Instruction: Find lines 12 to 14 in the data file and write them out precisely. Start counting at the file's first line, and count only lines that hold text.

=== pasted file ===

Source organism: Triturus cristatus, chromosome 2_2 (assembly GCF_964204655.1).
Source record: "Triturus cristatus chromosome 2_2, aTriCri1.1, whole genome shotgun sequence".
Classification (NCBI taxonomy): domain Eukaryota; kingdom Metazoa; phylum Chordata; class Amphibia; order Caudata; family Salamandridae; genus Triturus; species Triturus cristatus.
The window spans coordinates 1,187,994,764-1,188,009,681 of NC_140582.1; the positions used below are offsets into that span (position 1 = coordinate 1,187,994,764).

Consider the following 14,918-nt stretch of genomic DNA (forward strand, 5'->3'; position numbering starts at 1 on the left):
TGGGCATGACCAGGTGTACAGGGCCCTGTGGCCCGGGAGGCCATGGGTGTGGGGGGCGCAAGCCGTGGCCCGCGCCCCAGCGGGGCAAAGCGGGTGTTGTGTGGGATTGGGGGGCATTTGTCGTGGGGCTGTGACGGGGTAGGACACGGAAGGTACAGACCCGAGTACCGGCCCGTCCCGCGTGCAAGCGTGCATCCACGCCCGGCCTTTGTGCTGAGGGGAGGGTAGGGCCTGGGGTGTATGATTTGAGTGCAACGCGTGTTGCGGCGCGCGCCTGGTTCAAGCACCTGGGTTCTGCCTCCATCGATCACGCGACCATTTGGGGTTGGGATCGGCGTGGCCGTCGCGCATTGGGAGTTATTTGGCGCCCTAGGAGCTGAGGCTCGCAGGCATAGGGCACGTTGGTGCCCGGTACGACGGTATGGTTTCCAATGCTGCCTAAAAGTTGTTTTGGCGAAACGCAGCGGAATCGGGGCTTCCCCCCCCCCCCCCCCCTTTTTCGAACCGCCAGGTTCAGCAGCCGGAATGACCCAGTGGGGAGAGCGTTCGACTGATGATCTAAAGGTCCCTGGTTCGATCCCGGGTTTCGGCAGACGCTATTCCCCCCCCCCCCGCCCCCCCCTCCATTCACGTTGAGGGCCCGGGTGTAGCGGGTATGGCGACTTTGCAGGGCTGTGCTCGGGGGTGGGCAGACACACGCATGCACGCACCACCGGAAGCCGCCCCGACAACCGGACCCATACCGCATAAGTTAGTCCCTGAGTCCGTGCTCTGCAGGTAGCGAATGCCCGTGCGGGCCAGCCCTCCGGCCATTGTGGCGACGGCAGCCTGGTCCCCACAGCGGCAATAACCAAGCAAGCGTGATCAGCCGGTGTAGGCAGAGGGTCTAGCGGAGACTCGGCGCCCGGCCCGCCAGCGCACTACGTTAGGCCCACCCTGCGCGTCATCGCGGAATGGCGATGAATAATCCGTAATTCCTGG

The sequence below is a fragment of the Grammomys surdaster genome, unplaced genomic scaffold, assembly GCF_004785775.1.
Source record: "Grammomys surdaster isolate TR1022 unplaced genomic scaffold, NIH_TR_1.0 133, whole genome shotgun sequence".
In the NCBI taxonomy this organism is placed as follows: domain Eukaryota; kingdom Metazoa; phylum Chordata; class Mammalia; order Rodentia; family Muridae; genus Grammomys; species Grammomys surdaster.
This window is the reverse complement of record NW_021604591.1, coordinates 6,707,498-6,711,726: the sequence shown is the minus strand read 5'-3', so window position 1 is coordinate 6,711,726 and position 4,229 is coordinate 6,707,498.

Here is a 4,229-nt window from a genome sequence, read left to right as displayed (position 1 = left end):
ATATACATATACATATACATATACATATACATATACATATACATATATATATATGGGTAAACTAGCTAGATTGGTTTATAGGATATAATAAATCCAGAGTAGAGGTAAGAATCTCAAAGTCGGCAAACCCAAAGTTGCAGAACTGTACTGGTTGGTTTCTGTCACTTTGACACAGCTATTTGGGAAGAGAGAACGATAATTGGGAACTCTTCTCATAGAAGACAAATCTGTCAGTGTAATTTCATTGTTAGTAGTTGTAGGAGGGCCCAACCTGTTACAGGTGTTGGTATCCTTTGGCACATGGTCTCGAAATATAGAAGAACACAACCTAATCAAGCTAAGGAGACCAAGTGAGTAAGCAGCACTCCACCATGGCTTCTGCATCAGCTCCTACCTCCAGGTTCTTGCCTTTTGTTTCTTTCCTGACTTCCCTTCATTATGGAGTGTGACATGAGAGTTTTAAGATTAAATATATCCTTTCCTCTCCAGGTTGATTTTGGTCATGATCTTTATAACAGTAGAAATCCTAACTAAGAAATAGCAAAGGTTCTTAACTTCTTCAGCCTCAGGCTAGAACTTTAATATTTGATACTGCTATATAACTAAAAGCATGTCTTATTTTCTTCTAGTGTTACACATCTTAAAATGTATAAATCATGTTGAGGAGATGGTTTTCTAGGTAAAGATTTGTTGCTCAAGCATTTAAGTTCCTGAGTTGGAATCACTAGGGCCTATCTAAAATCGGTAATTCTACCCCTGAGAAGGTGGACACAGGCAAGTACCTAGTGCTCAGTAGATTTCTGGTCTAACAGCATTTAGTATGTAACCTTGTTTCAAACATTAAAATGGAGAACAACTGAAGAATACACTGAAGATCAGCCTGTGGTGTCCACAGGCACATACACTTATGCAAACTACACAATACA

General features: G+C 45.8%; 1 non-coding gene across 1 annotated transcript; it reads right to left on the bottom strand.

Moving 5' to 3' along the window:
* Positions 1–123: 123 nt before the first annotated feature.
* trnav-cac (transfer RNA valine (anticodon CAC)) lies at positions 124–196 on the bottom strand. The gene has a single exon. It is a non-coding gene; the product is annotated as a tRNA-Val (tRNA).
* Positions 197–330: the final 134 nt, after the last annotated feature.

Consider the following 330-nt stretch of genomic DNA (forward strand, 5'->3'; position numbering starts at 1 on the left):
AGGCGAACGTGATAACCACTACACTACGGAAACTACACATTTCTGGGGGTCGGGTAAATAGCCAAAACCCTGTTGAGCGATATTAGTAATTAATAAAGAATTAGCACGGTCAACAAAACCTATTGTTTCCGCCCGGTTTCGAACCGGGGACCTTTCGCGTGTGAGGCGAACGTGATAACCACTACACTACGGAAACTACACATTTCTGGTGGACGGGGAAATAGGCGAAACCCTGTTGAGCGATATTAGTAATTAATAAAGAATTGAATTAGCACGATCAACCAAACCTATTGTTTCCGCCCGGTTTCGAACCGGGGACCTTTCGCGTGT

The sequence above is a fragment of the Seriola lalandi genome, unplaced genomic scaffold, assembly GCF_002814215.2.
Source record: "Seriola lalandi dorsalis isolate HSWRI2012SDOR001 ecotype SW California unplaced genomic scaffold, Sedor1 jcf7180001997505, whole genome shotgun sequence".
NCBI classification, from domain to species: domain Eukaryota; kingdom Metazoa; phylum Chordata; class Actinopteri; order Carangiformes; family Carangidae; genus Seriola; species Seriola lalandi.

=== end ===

ATATACATATACATATACATATACATATACATATACATATACATATATATATATGGGTAAACTAGCTAGATTGGTTTATAGGATATAATAAATCCAGAGTAGAGGTAAGAATCTCAAAGTCGGCAAACCCAAAGTTGCAGAACTGTACTGGTTGGTTTCTGTCACTTTGACACAGCTATTTGGGAAGAGAGAACGATAATTGGGAACTCTTCTCATAGAAGACAAATCTGTCAGTGTAATTTCATTGTTAGTAGTTGTAGGAGGGCCCAACCTGTTACAGGTGTTGGTATCCTTTGGCACATGGTCTCGAAATATAGAAGAACACAACCTAATCAAGCTAAGGAGACCAAGTGAGTAAGCAGCACTCCACCATGGCTTCTGCATCAGCTCCTACCTCCAGGTTCTTGCCTTTTGTTTCTTTCCTGACTTCCCTTCATTATGGAGTGTGACATGAGAGTTTTAAGATTAAATATATCCTTTCCTCTCCAGGTTGATTTTGGTCATGATCTTTATAACAGTAGAAATCCTAACTAAGAAATAGCAAAGGTTCTTAACTTCTTCAGCCTCAGGCTAGAACTTTAATATTTGATACTGCTATATAACTAAAAGCATGTCTTATTTTCTTCTAGTGTTACACATCTTAAAATGTATAAATCATGTTGAGGAGATGGTTTTCTAGGTAAAGATTTGTTGCTCAAGCATTTAAGTTCCTGAGTTGGAATCACTAGGGCCTATCTAAAATCGGTAATTCTACCCCTGAGAAGGTGGACACAGGCAAGTACCTAGTGCTCAGTAGATTTCTGGTCTAACAGCATTTAGTATGTAACCTTGTTTCAAACATTAAAATGGAGAACAACTGAAGAATACACTGAAGATCAGCCTGTGGTGTCCACAGGCACATACACTTATGCAAACTACACAATACA

General features: G+C 45.8%; 1 non-coding gene across 1 annotated transcript; it reads right to left on the bottom strand.

Moving 5' to 3' along the window: